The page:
In comparison with the importance of oakwood, oak tannin, beechwood, and chestnuts in the northern temperate regions, the economic value of Fagaceae in Malesia is slight, Nothofagus obviously excepted. The wood of Castanopsis, Lithocarpus and Quercus is often very hard and difficult to work, although it is sometimes rather beautifully and evenly grained. It is very liable to splitting, and seems rather unfit for construction purposes, for which it is occasionally used in Indonesia. Records of durability vary with the species. Some New Guinean species are supposed to be promising for furniture and veneer, but tests have not been made, and species may differ considerably in properties.

According to field notes several Nothofagus species, notably N. starkenborghii, N. perryi, N. pullei, and N. rubra, possess excellent very resistant hardwood, used for bridge constructions and locally used on a large scale also for general constructions under roof. The Papuans in East New Guinea plant various species (N. grandis, N. pullei, N. perryi) in their native homesteads, around their villages, along tracks and around their garden lands, it is said for ornamental purpose, but probably also intended for later use. For this purpose they collect seedlings in the forest.

In Borneo, Dr. J. A. R. ANDERSON informed me, that logs of some species of Castanopsis, Lithocarpus, Quercus, and Trigonobalanus verticillata are recently being tried for mushroom cultivation. This trial was apparently inspired by the success of mushroom cultivation on wood of Quercus species in Japan and made possible by the occurrence of closely allied edible mushrooms on Mt Kinabalu.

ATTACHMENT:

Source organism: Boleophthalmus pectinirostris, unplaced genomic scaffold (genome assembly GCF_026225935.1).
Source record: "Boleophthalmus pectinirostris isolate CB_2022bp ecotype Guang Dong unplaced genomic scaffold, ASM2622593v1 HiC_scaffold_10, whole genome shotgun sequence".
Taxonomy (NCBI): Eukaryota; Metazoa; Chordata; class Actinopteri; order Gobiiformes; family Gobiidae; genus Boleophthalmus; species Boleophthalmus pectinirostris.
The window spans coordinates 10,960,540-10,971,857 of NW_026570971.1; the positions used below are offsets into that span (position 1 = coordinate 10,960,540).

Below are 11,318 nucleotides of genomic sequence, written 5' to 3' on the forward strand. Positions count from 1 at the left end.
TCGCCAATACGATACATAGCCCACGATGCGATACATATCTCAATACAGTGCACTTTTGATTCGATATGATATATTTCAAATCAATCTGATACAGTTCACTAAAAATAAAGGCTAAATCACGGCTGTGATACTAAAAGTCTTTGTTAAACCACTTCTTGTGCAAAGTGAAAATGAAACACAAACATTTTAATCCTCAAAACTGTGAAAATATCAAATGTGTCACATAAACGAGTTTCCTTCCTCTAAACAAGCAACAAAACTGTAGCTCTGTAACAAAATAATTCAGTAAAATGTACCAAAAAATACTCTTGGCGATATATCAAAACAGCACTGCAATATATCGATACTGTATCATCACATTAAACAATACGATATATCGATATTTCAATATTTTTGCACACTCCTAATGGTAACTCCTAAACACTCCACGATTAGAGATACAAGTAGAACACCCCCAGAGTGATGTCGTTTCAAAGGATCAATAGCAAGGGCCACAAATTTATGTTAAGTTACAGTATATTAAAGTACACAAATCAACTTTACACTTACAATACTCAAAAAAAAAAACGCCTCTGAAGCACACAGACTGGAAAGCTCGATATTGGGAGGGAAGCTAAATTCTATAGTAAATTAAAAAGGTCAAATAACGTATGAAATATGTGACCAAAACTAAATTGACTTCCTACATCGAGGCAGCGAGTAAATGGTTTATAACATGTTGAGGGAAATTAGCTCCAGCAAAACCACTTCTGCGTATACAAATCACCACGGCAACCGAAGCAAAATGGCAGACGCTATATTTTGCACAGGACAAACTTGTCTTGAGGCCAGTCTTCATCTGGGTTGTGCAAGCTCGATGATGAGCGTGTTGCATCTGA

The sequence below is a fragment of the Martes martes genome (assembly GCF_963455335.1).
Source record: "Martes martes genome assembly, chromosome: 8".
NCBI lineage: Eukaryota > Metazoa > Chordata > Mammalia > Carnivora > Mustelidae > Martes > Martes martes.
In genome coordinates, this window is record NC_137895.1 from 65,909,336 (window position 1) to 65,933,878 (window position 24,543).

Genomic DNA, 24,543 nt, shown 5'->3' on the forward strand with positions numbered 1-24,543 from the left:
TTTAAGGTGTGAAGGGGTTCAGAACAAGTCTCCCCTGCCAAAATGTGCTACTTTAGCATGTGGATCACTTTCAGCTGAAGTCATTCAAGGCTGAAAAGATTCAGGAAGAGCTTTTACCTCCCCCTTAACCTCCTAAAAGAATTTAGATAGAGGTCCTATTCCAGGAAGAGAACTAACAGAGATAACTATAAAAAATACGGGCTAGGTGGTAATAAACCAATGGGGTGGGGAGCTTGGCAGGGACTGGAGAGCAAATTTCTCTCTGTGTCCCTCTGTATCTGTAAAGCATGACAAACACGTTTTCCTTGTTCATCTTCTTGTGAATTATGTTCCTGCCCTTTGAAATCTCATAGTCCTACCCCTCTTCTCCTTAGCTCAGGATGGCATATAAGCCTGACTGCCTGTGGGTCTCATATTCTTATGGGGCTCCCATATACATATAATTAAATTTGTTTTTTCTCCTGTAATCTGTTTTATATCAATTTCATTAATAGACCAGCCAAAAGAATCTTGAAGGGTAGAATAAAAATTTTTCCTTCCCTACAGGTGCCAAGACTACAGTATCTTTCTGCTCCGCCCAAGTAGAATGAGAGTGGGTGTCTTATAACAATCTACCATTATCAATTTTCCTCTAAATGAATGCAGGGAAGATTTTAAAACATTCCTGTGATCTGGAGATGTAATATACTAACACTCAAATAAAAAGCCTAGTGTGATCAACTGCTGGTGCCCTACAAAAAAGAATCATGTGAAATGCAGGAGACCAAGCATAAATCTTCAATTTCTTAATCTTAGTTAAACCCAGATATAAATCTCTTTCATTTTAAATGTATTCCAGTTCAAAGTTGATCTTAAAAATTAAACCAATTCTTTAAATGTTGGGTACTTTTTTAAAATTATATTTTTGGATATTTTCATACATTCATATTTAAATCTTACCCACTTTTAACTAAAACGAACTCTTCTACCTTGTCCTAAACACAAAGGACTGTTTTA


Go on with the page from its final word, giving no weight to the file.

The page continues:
The fruits of some species of Castanopsis (e.g. C. argentea, C. costata, C. inermis, C. javanica, and C. tungurrut) are widely consumed after cooking or roasting, just like chestnuts in Europe and other temperate regions.

The bark in many species of Fagaceae contains appreciable amounts of tannin, but perhaps because of the hardness of the wood, there seems to be no commercial exploitation of it. See HEYNE () and BURKILL () for details.

Phytochemo

All Fagaceae seem to be accumulators of polyphenolic compounds; flavonols, leucoanthocyanins, catechins and gallic and ellagic acid occur frequently in leaves, fruits, bark and wood. In wood of Nothofagus species flavanones (naringenin), flavononols (aromadendrin, taxifolin), stilbenes (pinosylvin, resveratrol) and dihydrochalcones (nothofagin, konnanin) have been observed in addition (). Besides these low molecular polyphenolic compounds most members of the family contain rather large amounts of tannins. Oak bark, oak wood, oak gall-nuts and chestnut wood represent important sources of vegetable tannins. Oak trees elaborate predominantly galli- and ellagitannins in leaves, gall-nuts and wood and predominantly condensed tannins in barks. The same may be true for other members of the family. Hamamelitannin, a simple gallitannin. accompanies condensed tannins in the bark of Castanea sativa and Quercus rubra. Turkish tannin is the gallitannin of Aleppo gall-nuts. Castalgin, vescalgin, castalin and vescalin are complex ellagitannins of the wood of Castanea sativa and Quercus petraea. Pedunculagin is an ellagitannin of known structure from gall-nuts of Cental European species of Quercus. Besides polyphenolic compounds members of Fagaceae contain rather large amounts of pentacyclic triterpenes in barks, leaves and gall-nuts. Friedelin and the two epimeric friedelanols have been observed most frequently but derivatives of α- and β-amyrin as well as still other triterpenes do occur also. All species of the large genus Quercus seem to store quercit in leaves, bark and seeds; this represents a character of the genus Quercus. In conclusion it may be stated that Fagaceae resemble other Amentiferous families in tannin-accumulation, in the patterns of low-molecular phenolic compounds and in the tendency to produce conspicuous amounts of triterpenes. Chemistry also favours a relationship with the Hamamelidaceous and Rosaceous stock.
General reference: . — R. HEGNAUER.

Embryology

So far no study has been made on the Malesian species of Fagaceae. HJELMQVIST basing his observations on Quercus robur, Fagus sylvatica, and Castanea sativa concluded that the development of the endosperm and the embryo in Fagaceae is rather similar to that of Juglandaceae, but differs very sharply from that of Betulaceae.